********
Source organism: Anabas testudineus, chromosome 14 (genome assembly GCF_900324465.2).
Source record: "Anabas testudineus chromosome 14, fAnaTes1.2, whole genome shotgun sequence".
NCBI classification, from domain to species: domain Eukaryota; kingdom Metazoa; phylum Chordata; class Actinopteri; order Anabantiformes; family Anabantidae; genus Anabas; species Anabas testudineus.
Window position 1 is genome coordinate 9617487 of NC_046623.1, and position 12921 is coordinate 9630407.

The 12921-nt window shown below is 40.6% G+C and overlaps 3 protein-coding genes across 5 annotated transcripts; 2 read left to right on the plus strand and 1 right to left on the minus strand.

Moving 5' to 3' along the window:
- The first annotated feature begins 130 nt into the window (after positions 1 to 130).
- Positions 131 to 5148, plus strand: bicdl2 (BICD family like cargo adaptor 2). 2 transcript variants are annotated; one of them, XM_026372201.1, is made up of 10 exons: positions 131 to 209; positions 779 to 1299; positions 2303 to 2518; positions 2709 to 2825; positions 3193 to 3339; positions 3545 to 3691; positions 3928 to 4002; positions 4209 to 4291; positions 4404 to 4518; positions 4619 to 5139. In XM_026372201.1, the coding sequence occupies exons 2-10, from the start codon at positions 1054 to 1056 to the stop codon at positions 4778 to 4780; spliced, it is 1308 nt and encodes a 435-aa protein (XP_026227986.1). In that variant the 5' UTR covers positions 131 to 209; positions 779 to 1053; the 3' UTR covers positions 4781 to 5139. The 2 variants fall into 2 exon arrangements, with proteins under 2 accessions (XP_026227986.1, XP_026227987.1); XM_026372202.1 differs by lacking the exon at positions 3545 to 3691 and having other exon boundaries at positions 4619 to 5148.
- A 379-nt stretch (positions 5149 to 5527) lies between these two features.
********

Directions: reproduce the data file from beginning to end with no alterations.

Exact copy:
Source organism: Anabas testudineus, chromosome 14 (genome assembly GCF_900324465.2).
Source record: "Anabas testudineus chromosome 14, fAnaTes1.2, whole genome shotgun sequence".
NCBI classification, from domain to species: domain Eukaryota; kingdom Metazoa; phylum Chordata; class Actinopteri; order Anabantiformes; family Anabantidae; genus Anabas; species Anabas testudineus.
Window position 1 is genome coordinate 9617487 of NC_046623.1, and position 12921 is coordinate 9630407.

The 12921-nt window shown below is 40.6% G+C and overlaps 3 protein-coding genes across 5 annotated transcripts; 2 read left to right on the plus strand and 1 right to left on the minus strand.

Moving 5' to 3' along the window:
- The first annotated feature begins 130 nt into the window (after positions 1 to 130).
- Positions 131 to 5148, plus strand: bicdl2 (BICD family like cargo adaptor 2). 2 transcript variants are annotated; one of them, XM_026372201.1, is made up of 10 exons: positions 131 to 209; positions 779 to 1299; positions 2303 to 2518; positions 2709 to 2825; positions 3193 to 3339; positions 3545 to 3691; positions 3928 to 4002; positions 4209 to 4291; positions 4404 to 4518; positions 4619 to 5139. In XM_026372201.1, the coding sequence occupies exons 2-10, from the start codon at positions 1054 to 1056 to the stop codon at positions 4778 to 4780; spliced, it is 1308 nt and encodes a 435-aa protein (XP_026227986.1). In that variant the 5' UTR covers positions 131 to 209; positions 779 to 1053; the 3' UTR covers positions 4781 to 5139. The 2 variants fall into 2 exon arrangements, with proteins under 2 accessions (XP_026227986.1, XP_026227987.1); XM_026372202.1 differs by lacking the exon at positions 3545 to 3691 and having other exon boundaries at positions 4619 to 5148.
- A 379-nt stretch (positions 5149 to 5527) lies between these two features.